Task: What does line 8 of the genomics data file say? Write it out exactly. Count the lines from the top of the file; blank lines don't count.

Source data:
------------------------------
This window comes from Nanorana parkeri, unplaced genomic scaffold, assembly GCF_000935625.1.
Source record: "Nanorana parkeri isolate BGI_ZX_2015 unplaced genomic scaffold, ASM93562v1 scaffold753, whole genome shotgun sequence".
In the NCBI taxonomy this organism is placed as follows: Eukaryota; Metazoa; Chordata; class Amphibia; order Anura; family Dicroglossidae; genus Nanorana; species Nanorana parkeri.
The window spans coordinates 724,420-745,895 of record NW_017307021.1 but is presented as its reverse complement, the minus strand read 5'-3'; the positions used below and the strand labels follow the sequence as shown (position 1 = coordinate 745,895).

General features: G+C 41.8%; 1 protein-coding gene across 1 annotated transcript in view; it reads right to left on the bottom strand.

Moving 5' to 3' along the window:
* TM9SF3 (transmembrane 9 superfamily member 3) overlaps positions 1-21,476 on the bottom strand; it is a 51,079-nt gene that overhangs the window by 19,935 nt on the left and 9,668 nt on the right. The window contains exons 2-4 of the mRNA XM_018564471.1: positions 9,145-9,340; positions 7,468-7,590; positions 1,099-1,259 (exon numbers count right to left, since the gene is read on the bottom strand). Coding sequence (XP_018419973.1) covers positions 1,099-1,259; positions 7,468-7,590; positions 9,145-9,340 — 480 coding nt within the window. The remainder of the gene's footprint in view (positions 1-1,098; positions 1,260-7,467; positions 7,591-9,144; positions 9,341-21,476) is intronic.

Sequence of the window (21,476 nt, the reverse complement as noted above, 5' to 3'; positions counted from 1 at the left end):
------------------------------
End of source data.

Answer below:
Sequence of the window (21,476 nt, the reverse complement as noted above, 5' to 3'; positions counted from 1 at the left end):